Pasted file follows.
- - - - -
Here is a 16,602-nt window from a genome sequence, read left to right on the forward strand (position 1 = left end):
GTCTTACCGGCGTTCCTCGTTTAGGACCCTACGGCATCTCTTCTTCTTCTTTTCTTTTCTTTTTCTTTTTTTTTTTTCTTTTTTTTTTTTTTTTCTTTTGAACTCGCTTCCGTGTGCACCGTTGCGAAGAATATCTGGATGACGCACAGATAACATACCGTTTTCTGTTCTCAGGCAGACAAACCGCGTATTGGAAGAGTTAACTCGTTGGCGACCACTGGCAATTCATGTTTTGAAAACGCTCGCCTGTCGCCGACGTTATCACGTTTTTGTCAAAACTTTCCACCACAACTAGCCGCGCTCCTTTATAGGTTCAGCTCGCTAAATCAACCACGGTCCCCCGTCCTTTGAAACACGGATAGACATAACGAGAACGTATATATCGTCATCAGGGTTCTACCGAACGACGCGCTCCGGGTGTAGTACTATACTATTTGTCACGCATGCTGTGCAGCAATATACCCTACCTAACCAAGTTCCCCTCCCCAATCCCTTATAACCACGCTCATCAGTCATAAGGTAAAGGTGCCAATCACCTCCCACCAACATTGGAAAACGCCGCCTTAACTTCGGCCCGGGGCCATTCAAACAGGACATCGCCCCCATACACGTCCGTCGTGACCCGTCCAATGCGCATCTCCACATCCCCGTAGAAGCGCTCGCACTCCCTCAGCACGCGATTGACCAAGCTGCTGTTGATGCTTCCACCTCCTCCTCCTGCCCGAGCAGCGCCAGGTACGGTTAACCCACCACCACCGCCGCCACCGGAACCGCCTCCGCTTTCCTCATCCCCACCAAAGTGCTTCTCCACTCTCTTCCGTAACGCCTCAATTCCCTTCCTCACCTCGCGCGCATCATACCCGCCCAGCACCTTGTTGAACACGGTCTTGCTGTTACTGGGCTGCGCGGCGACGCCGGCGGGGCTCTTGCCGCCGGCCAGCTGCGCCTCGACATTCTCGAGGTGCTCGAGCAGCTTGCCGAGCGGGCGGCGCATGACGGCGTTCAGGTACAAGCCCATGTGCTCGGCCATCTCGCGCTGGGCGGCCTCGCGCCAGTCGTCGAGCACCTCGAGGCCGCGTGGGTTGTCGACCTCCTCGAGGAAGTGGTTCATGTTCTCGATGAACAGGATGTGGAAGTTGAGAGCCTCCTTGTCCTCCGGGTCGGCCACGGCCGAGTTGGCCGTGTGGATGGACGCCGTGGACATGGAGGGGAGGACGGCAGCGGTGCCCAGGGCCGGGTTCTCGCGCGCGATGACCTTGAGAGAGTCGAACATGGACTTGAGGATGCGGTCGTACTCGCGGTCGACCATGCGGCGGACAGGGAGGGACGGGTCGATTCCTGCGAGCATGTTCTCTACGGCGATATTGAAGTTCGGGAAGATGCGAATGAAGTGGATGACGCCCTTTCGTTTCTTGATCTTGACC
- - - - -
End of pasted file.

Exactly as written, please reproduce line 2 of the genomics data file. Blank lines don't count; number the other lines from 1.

GTCTTACCGGCGTTCCTCGTTTAGGACCCTACGGCATCTCTTCTTCTTCTTTTCTTTTCTTTTTCTTTTTTTTTTTTCTTTTTTTTTTTTTTTTCTTTTGAACTCGCTTCCGTGTGCACCGTTGCGAAGAATATCTGGATGACGCACAGATAACATACCGTTTTCTGTTCTCAGGCAGACAAACCGCGTATTGGAAGAGTTAACTCGTTGGCGACCACTGGCAATTCATGTTTTGAAAACGCTCGCCTGTCGCCGACGTTATCACGTTTTTGTCAAAACTTTCCACCACAACTAGCCGCGCTCCTTTATAGGTTCAGCTCGCTAAATCAACCACGGTCCCCCGTCCTTTGAAACACGGATAGACATAACGAGAACGTATATATCGTCATCAGGGTTCTACCGAACGACGCGCTCCGGGTGTAGTACTATACTATTTGTCACGCATGCTGTGCAGCAATATACCCTACCTAACCAAGTTCCCCTCCCCAATCCCTTATAACCACGCTCATCAGTCATAAGGTAAAGGTGCCAATCACCTCCCACCAACATTGGAAAACGCCGCCTTAACTTCGGCCCGGGGCCATTCAAACAGGACATCGCCCCCATACACGTCCGTCGTGACCCGTCCAATGCGCATCTCCACATCCCCGTAGAAGCGCTCGCACTCCCTCAGCACGCGATTGACCAAGCTGCTGTTGATGCTTCCACCTCCTCCTCCTGCCCGAGCAGCGCCAGGTACGGTTAACCCACCACCACCGCCGCCACCGGAACCGCCTCCGCTTTCCTCATCCCCACCAAAGTGCTTCTCCACTCTCTTCCGTAACGCCTCAATTCCCTTCCTCACCTCGCGCGCATCATACCCGCCCAGCACCTTGTTGAACACGGTCTTGCTGTTACTGGGCTGCGCGGCGACGCCGGCGGGGCTCTTGCCGCCGGCCAGCTGCGCCTCGACATTCTCGAGGTGCTCGAGCAGCTTGCCGAGCGGGCGGCGCATGACGGCGTTCAGGTACAAGCCCATGTGCTCGGCCATCTCGCGCTGGGCGGCCTCGCGCCAGTCGTCGAGCACCTCGAGGCCGCGTGGGTTGTCGACCTCCTCGAGGAAGTGGTTCATGTTCTCGATGAACAGGATGTGGAAGTTGAGAGCCTCCTTGTCCTCCGGGTCGGCCACGGCCGAGTTGGCCGTGTGGATGGACGCCGTGGACATGGAGGGGAGGACGGCAGCGGTGCCCAGGGCCGGGTTCTCGCGCGCGATGACCTTGAGAGAGTCGAACATGGACTTGAGGATGCGGTCGTACTCGCGGTCGACCATGCGGCGGACAGGGAGGGACGGGTCGATTCCTGCGAGCATGTTCTCTACGGCGATATTGAAGTTCGGGAAGATGCGAATGAAGTGGATGACGCCCTTTCGTTTCTTGATCTTGACC